>> Aloosh Mediterranean Restaurant | Eat the World Los Angeles

Wednesday, 9 March 2022

Aloosh Mediterranean Restaurant

Hazard Avenue facade

COVID-19 UPDATE: The small dining room is fully open. Interactions can be limited if desired as orders and payment take place at the counter.

๐Ÿ“ 7032 Hazard Avenue, Westminster, Orange County

In Southern California, people seeking out the cuisines of the entire world are used to seeing "Mediterranean food" in the names and descriptions of restaurants from Northern Africa, the Levant, the Balkans, and even sometimes for Armenian and Persian. Unfortunately its use is out of necessity, to improve the odds of survival for a restaurant that otherwise might not attract a wide enough range of customers. Even the Mexican restaurant that lived here before Aloosh moved in called itself "Mediterranean Mexican Grill" somehow.

That body of water survived the most recent transition of the space, which is housed in a commercial building and shares the parking lot with a pest control company, insurance agency, and driving school, among others. This time the cuisine is that of the Arabian Peninsula, with the restaurant's specialties descried as Saudi on the menu. So... Mediterranean!

A full dinner order shown from above

The salads, hummus, and other appetizers are what people that the word "Mediterranean" pull in will recognize, and then hopefully Aloosh can introduce them to dishes like mandi and kabsah, which only rarely make it onto menus even in Anaheim's Little Arabia. The restaurants there are more Levantine and Egyptian than Arabian, but thanks to a few recent Yemeni restaurants opening, the cuisine of the peninsula is gaining notoriety in Orange County.

Thanks also to an LA Times review of the mediocre House of Mandi and growing praise for much better Monasaba in Stanton, dishes like mandi do not have to be so rare. If you live in Los Angeles and would rather not travel to Orange County, do not forget about lovely Soriana Halal Restaurant, which morphed from the now defunct Aldewaniah Restaurant.

Grape leaves

As you are served complimentary hot tea, starters like grape leaves ($4.99, above) and fattoush ($5.99, below) are fresh and have all the right qualities where they should to get going. The grape leaves are zippy from lemon juice and smooth from being drenched in olive oil, filled with rice and spice. Squeeze the included lemon wedge if you want even more pop.

The salad is a mixture of crisp lettuce, cucumber, and tomato topped by crispy fried bread (khubz) and a dusting of sumac. The olive oil dressing is plenty to make this ready to eat, but both the cucumber yogurt and Saudi hot sauce that meals are served with are both lovely when dribbled over the greens and khubz.


While the meats served with mandi are usually wonderful, the word should tip you off to the amazing rice you are about to eat, as it actually refers to the technique of its cooking. The chosen meat is initially boiled with an array of spices, which creates a stock that the basmati is eventually cooked with. This leaves the rice with a complex layering of oils, butters, spices, and meat flavors.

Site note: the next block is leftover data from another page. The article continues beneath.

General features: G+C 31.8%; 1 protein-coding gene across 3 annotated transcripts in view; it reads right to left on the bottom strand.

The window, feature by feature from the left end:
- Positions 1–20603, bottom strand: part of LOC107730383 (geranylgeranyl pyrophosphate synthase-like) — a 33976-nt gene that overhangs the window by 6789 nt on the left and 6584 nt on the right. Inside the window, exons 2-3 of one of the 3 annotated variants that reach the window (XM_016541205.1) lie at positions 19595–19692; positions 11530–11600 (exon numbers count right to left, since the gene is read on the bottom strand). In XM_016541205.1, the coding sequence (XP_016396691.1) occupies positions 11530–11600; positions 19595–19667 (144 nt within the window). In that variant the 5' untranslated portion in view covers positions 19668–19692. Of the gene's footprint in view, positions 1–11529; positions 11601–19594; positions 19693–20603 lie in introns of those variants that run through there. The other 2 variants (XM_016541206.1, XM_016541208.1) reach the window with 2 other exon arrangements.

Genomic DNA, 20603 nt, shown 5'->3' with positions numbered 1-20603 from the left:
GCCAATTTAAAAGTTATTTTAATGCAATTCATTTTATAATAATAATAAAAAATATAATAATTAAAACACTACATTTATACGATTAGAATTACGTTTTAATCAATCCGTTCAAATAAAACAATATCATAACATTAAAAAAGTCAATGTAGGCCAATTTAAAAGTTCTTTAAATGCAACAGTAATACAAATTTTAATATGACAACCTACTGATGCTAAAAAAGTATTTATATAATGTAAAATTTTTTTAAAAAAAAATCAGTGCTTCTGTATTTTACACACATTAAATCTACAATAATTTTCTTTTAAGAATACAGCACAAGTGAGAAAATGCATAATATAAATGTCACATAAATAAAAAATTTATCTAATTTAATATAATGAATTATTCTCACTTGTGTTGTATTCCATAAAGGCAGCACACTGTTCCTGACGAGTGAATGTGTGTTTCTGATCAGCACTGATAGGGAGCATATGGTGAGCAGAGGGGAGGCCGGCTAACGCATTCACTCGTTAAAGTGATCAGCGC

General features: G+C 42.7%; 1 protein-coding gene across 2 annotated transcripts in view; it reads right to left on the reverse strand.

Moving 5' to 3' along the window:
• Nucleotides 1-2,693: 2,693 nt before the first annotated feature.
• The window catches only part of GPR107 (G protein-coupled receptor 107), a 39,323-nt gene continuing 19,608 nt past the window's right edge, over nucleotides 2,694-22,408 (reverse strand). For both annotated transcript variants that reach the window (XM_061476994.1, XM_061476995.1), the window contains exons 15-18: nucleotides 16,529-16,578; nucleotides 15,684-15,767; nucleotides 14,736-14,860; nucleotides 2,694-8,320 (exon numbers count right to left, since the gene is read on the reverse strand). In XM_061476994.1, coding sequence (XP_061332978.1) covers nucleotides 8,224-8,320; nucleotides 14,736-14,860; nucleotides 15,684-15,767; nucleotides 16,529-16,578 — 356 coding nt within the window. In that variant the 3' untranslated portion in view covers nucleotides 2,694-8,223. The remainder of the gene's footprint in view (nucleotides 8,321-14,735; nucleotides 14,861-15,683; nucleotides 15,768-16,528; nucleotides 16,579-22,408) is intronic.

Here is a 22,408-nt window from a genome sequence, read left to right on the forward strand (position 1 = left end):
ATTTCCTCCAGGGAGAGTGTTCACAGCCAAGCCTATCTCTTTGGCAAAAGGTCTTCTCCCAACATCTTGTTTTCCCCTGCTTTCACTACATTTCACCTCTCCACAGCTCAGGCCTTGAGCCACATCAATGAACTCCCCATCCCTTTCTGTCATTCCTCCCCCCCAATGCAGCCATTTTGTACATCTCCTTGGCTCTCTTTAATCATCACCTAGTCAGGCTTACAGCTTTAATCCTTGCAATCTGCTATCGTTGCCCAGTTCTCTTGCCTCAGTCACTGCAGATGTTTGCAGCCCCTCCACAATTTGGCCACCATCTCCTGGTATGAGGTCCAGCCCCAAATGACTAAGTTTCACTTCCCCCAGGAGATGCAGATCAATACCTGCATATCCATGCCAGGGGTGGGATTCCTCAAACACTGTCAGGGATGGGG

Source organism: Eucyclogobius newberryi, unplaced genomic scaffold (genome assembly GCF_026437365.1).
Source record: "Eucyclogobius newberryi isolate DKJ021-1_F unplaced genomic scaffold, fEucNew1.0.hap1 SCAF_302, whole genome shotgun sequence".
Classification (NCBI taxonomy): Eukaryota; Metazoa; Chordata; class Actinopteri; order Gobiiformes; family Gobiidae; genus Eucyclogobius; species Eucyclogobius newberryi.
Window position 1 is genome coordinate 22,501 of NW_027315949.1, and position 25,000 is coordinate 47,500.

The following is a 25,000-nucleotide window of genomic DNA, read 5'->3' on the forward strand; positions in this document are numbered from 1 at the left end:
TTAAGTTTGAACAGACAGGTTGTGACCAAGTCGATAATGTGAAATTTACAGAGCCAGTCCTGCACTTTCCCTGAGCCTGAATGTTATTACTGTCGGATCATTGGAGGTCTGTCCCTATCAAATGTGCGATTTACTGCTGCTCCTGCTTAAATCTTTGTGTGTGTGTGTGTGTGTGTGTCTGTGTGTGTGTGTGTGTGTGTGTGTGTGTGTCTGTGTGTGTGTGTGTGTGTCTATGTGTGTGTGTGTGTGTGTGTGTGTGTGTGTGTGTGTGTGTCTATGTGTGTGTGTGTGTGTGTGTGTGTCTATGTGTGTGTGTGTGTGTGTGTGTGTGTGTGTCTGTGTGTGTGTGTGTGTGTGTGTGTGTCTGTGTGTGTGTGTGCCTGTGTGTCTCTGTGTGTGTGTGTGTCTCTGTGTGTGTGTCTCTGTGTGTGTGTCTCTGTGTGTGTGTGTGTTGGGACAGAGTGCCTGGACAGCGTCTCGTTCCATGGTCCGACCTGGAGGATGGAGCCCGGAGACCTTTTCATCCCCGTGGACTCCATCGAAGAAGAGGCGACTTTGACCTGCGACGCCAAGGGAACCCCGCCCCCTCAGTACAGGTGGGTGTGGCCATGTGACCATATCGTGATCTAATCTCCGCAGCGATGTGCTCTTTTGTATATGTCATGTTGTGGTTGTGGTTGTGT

The lamb mandi ($18.99, below) is at the top of the Saudi specialties on the menu and should probably be the introduction to anyone coming here for the first time. When the rice and meat stock is cooking in the tandoor, the meat is suspended above it, and this double technique leads to an ultra-tender and juicy finished product. The lamb here is excellent.

Lamb mandi

Kabsah is the national dish of Saudi Arabia and most countries of the Arabian Peninsula and again refers to the cooking methods, this time a "squeeze" into one pot or vessel. The dish is so popular that you can find pre-mixed kabsah spices at any grocery store in certain countries and neighborhoods where communities abroad have moved.

Unfortunately the baked chicken was off on this night's order of 1/2 chicken kabsa ($16.99, below), but the staff quickly swapped it out for a lamb version that was just as good as the mandi above. A future visit will look forward to enjoying the bird again when done right.

1/2 chicken kabsah

It was obviously just a blip or accident, because the chicken taouk kabab that came as part of the Aloosh Mix ($21.99, below) was probably the favorite of the three kababs included in the meal. This also includes a skewer of beef and kofta, as well as a side salad and small portion of creamy hummus. The meats are laid over basmati with a few grilled vegetables.

A couple slices of pita come with the meal as well as the cucumber yogurt and tomato-based Saudi hot sauce, making a large array of possible bite combinations. The amount of food here is probably enough for two people, or plenty of leftovers for one.

Aloosh Mix kabab plate served with hummus

To make up for the chicken snafu, the staff graciously brought four small pieces of baklava (below) for the group of four to enjoy. There were no hard feelings even before the dessert was brought out, but the warm hospitality of the place should hopefully be a sign that the restaurant will do very well.

They will need more than this of course, since they decided to open far from the comfort of Anaheim's Little Arabia, but hopefully those in search of Mediterranean food will be happy with what they find here in Westminster just off the 405.

Four small pieces of baklava


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